We’re in Deep State, Man

I’ve recently read a few articles that allude to a Deep State in the United States of America. That term seems to be derived from a collusion between drug traffickers and the military in Turkey, but has been expanded to describe organized behind-the-scenes political activity in other countries, including the US.

Essentially, outside observers suspect that some combination of the military–industrial complex, intelligence community, too-big-to-fail bankers, monopolistic corporations, lobbyists, plutocrats, oligarchs and sometimes the mainstream media, secretly and effectively determine public policy. The more conspiratorially-inclined think the deep state is a very organized secret Politburo; others think it is loose and factional like the rest of the government, but responds only to the desires of the wealthy and influential. I tend towards the latter view.

In, Trump Aims to Cut the Neocon Deep State Off at the Knees, Charles Hugh Smith opines that while one cannot prove the existence of a shadow government, one can sorta, kinda read what is going on. Smith sees a deep state power struggle as evidenced by a public disconnect between the CIA and the FBI over the course of the recent election.

I have long held that America’s Deep State–the unelected National Security State often referred to as the Shadow Government–is not a unified monolith but a deeply divided ecosystem in which the dominant Neocon-Neoliberal Oligarchy is being challenged by elements which view the Neocon-Neoliberal agenda as a threat to national security and the interests of the United States.

I call these anti-Neocon-Neoliberal elements the progressive Deep State.

Smith, John Michael Greer and others consider Trump to be a better option because they feared that Clinton would lead the US into wars of hegemony with Russia or China. To that extent they would be cheering any challenger to the neoliberals. They generally admit, however, that they have no idea whether Trump will be an effective President.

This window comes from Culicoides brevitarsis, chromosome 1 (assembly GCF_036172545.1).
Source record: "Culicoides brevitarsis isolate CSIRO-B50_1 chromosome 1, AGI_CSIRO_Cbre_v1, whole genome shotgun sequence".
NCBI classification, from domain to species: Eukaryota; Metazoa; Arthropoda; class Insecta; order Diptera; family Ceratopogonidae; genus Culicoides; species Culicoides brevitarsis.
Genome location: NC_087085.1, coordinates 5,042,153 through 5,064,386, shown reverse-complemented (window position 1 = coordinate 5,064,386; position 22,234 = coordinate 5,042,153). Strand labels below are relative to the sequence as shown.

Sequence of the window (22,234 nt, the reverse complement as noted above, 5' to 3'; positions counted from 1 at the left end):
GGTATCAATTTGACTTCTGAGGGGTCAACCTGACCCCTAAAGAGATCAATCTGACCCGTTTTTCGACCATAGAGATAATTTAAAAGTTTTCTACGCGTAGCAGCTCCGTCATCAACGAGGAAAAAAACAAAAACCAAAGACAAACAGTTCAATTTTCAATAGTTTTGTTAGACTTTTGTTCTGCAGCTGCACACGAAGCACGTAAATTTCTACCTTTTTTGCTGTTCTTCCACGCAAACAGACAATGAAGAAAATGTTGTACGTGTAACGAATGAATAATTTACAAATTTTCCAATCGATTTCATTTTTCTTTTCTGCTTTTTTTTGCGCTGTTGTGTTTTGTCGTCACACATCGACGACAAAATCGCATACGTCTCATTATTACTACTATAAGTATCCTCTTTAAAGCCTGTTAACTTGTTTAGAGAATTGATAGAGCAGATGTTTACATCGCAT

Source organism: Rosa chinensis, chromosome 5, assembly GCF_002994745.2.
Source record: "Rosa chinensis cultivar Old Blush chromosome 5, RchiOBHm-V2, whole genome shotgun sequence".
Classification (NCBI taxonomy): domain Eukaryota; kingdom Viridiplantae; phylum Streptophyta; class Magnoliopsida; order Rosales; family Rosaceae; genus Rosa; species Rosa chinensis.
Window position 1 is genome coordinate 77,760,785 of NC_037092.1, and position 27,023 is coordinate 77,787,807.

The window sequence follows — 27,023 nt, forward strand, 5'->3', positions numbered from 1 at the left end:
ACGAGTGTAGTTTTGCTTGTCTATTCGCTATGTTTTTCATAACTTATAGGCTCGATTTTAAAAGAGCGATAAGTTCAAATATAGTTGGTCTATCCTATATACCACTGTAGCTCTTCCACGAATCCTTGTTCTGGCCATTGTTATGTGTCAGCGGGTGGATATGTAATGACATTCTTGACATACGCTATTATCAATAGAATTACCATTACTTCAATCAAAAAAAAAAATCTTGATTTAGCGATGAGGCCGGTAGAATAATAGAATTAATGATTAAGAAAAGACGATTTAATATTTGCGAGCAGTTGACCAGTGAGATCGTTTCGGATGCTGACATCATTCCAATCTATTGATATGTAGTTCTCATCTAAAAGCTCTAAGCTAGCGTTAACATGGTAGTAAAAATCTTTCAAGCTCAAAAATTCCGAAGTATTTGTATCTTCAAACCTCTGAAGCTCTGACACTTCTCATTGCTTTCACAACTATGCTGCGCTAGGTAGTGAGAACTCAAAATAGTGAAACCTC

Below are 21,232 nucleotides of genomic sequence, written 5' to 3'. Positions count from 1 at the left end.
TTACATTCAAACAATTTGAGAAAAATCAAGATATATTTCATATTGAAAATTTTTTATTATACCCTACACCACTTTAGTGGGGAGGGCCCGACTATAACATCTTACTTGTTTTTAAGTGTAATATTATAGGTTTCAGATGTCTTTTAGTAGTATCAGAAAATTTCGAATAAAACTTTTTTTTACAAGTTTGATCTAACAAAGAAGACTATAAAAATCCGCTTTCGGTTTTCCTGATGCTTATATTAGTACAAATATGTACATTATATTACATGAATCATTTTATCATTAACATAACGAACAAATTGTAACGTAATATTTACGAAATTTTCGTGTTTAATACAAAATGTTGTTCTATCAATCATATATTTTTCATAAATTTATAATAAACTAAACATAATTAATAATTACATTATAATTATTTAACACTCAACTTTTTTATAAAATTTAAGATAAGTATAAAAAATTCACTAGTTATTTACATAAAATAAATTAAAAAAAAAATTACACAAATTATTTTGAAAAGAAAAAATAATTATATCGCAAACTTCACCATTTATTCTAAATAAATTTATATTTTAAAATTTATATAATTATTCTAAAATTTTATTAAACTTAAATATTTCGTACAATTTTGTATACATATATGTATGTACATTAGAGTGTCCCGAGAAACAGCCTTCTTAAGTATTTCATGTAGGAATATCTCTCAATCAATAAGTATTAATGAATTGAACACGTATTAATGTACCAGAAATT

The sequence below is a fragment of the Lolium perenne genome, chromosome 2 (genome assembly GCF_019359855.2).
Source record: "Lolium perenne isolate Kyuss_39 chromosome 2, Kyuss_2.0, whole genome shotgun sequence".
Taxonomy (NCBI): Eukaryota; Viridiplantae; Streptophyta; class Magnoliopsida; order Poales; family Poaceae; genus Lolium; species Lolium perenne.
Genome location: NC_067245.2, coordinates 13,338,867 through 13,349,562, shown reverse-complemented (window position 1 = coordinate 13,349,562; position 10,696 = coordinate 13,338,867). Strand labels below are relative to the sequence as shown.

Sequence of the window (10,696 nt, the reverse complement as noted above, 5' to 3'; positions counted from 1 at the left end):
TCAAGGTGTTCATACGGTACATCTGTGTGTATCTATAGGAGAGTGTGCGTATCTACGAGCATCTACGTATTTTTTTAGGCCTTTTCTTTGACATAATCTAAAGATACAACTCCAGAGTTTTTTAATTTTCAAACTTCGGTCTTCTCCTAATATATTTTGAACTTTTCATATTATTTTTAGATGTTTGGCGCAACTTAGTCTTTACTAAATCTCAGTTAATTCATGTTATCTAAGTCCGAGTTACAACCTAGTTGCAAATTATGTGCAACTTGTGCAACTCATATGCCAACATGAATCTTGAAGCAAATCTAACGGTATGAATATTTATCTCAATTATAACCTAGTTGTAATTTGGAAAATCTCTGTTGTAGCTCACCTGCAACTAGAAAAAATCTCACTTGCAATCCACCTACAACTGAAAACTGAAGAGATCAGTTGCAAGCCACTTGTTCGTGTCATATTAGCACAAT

In, America Versus the Deep State, perennial kollapsnik James Howard Kunstler sees just the one, neocon-neoliberal, deep state:

The story may have climaxed with Trump’s Friday NSA briefing, the heads of the various top intel agencies all assembled in one room to emphasize the solemn authority of the Deep State’s power. Trump worked a nice piece of ju-jitsu afterward, pretending to accept the finding as briefly and hollowly as possible and promising to “look into the matter” after January 20th — when he can tear a new asshole in the NSA. I hope he does. This hulking security apparatus has become a menace to the Republic.

Kunstler also thinks/hopes that Trump’s changes may turn out to be a better alternative to continuing the neoliberal hegemony.

In, The Age of Great Expectations and the Great Void, which is posted on TomDispatch, Truthdig and CommonDreams, historian Andrew Bacevich doesn’t invoke a deep state to make his case for why America is changing course. Bacevich feels that after the collapse of the USSR, America’s leadership (mistakenly) bought into three themes:
1 Globalization of the American business and financial system
2 Preeminence of American military power
3 Expansion of Personal Freedom

Regarding #3, Bacevich is a social conservative, to whom too much personal freedom is a recipe for failure. We did eventually see some laws changed to reflect greater personal freedoms, but after the good feelings of the early 1980s, Middle America’s confidence was rocked:

 … During the concluding decade of the twentieth century and the first decade-and-a-half of the twenty-first, Americans endured a seemingly endless series of crises. Individually, none of these merit comparison with, say, the Civil War or World War II. Yet never in U.S. history has a sequence of events occurring in such close proximity subjected American institutions and the American people to greater stress.

During the decade between 1998 and 2008, they came on with startling regularity: one president impeached and his successor chosen by the direct intervention of the Supreme Court; a massive terrorist attack on American soil that killed thousands, traumatized the nation, and left senior officials bereft of their senses; a mindless, needless, and unsuccessful war of choice launched on the basis of false claims and outright lies; a natural disaster (exacerbated by engineering folly) that all but destroyed a major American city, after which government agencies mounted a belated and half-hearted response; and finally, the worst economic downturn since the Great Depression, bringing ruin to millions of families.

Bacevich feels that Americans who elected Trump were simply ready for a change – any change – from the status quo, but that Trump will be a transitional rather than a transformational leader – if only because he and his party seem bereft of any ideas other than consolidating their own power.


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